His five-person Internet sales team handles 400 to 700 Internet leads per month. And a designated person is constantly monitoring response times and whether appointments are booked from return calls and e-mails, he said. The store also has another nine floor salespeople. Any of the 14 salespeople can handle walk-in traffic and phone appointments.
Bottom line: The best performers in responding quickly and cementing store visits get the most leads to handle and convert to commission-generating vehicle sales and leases, Jefferson said.
Faltering performance results in fewer leads and potentially a pink slip if problems can't be rectified, he said.
The store sells 175 to 220 new and used vehicles per month, and Internet leads account for 35 to 50 percent of those sales, Jefferson said.
The Proctor Group also has Acura and Subaru franchises.
Jeremy Alicandri sees Internet leads as a race against competitors.
That's why Habberstad Auto Group's 10-person business development center is required to respond to Internet leads within 30 minutes or less. His goal is to get the person sending the lead on the telephone and into the dealership.
"If you're the dealer that responds first, you'll be the one that gets the opportunity sooner to start working with the customer," says the vice president of corporate development at the Huntington Station, N.Y., dealership group. "There's also the chance that the customer only contacted your dealership, and if you start working with them right away they don't need to contact other dealerships."
The group of one Mini and two BMW dealerships sells more than 3,000 new and 600 used vehicles annually.
Alicandri says the Internet leads are time-stamped and assigned to employees who earn incentives based on the number of leads they convert into dealership appointments.
He says Internet leads sent to the group generate automated responses acknowledging the dealership's receipt of the correspondence and a message saying to expect a follow-up phone call or e-mail -- whichever way the consumers indicated they would like to be contacted.
Though e-mails are useful, the dealership would much rather have a telephone conversation with the person who sent the lead, Alicandri says.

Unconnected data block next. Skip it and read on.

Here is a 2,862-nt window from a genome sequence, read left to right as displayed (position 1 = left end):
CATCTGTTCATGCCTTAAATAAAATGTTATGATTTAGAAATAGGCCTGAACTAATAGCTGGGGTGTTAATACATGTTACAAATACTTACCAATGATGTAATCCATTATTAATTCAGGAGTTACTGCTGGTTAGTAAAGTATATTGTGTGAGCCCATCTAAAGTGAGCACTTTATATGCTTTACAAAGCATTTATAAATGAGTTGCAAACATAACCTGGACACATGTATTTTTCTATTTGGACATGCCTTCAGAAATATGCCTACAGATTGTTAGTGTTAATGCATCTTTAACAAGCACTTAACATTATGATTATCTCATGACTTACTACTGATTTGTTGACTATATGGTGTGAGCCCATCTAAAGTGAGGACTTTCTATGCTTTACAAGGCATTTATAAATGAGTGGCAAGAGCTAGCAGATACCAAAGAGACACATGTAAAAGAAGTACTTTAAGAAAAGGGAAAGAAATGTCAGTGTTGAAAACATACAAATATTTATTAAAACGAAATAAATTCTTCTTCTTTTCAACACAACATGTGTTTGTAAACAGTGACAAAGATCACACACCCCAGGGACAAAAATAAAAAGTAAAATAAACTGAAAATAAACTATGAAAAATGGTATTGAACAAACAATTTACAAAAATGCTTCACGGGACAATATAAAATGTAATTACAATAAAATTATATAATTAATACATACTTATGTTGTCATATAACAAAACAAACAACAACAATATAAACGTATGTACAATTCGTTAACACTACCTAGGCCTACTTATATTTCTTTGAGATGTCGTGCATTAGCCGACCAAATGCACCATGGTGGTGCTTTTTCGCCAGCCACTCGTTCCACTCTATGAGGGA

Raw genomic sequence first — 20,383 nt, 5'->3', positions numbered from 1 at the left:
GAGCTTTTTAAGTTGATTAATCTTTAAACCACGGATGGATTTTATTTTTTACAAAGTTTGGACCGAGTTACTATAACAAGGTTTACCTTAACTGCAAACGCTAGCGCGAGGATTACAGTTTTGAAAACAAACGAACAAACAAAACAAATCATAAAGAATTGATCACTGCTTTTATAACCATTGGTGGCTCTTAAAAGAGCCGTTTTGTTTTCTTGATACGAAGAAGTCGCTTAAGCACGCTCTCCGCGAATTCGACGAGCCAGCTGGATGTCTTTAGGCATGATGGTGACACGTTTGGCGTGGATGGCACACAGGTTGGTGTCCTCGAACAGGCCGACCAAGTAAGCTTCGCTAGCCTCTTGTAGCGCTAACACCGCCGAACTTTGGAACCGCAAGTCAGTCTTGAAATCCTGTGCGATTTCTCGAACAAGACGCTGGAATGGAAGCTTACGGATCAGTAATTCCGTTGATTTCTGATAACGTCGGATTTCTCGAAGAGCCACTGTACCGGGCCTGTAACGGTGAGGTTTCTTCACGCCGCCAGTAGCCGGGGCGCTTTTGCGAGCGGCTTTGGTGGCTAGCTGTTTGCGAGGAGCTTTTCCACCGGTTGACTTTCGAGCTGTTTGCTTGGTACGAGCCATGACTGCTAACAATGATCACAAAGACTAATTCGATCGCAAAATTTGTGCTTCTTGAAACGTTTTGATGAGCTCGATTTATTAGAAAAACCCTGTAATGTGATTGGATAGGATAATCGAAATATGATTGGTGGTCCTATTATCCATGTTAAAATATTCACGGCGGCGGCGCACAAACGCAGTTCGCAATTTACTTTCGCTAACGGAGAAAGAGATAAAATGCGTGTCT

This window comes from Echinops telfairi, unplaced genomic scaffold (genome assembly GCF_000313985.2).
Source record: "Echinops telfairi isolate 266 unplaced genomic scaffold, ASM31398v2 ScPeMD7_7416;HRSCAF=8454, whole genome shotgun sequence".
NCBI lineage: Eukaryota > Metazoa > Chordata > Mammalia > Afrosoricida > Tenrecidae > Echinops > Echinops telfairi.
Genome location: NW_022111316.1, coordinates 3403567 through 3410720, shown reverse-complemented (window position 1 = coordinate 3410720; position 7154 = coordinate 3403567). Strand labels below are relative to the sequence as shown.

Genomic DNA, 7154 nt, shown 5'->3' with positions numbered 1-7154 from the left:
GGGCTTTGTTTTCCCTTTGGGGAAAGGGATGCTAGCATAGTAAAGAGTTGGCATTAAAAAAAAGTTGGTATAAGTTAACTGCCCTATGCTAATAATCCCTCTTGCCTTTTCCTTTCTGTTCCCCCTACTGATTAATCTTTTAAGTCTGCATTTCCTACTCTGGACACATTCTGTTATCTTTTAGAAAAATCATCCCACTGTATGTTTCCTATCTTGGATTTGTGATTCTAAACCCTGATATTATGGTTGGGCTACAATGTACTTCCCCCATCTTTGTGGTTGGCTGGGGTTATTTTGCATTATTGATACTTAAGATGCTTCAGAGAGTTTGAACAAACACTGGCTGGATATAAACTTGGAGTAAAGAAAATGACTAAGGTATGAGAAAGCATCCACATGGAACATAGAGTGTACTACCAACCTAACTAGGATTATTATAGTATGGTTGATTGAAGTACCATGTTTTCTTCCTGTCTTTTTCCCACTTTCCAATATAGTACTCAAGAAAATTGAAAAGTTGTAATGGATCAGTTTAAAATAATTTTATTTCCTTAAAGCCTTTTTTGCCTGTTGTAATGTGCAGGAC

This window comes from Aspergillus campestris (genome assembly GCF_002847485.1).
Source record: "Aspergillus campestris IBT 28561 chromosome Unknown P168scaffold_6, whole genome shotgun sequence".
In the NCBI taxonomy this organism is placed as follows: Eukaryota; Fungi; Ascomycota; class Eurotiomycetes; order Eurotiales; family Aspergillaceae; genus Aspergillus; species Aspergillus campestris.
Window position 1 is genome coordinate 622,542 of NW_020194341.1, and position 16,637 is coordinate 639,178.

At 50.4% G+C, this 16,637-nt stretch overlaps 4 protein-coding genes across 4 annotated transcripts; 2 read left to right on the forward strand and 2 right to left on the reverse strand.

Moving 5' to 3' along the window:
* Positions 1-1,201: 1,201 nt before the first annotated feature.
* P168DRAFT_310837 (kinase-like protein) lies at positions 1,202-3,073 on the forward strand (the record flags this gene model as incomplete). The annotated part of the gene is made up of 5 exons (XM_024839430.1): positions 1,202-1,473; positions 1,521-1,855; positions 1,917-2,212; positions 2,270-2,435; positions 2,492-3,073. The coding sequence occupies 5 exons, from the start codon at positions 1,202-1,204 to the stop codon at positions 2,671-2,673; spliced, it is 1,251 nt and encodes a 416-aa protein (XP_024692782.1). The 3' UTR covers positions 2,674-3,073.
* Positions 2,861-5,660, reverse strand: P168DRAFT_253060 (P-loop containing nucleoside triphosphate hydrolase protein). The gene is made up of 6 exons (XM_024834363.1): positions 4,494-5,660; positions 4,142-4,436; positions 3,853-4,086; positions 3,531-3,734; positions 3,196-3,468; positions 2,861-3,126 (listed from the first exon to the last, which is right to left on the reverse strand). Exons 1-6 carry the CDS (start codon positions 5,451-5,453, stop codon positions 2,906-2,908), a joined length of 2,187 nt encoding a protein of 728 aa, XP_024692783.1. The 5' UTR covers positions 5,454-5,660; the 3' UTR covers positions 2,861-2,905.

"Talking to them over the phone is better opportunity to vet the customer, see how anxious they are to buy, see what their needs are and more importantly set up an appointment," he says.
Nine months ago, Sun Chevrolet Inc. in the Syracuse, N.Y., area created a business development center to handle Internet leads and phone calls for the Chevrolet store and two used-vehicle stores, said owner Todd Caputo. The center now has 14 employees, including a manager.
Caputo said he puts such a premium on fast and detailed responses to leads that two center employees now work from home on Sundays so prospects don't have to wait until after the weekend to get the information they desire. Last year the Chevrolet store sold 575 new vehicles.
Rick Case Honda in Davie, Fla., also has a business development center to handle incoming leads, said General Manager Richard Bustillo. Internet leads get a response by e-mail within 15 minutes, including prices for vehicles identified by the prospect as well as three certified-used vehicles that might meet the sender's needs, he said.
The store then has processes in place to contact the prospect up to five additional times by phone or e-mail to see if the dealership can assist the shopper, Bustillo said.
Bustillo said for the most part dealers have the software to aid them in following up with customers. But too many lack the discipline or processes to hold salespeople to account for contacting prospects promptly with relevant information.
He said dealerships in the large metropolitan areas, in particular, just have the old mind-set that showroom traffic will come regardless of the Internet.
Bustillo said: "They take it for granted. That's good for us."
Arlena Sawyers contributed to this report.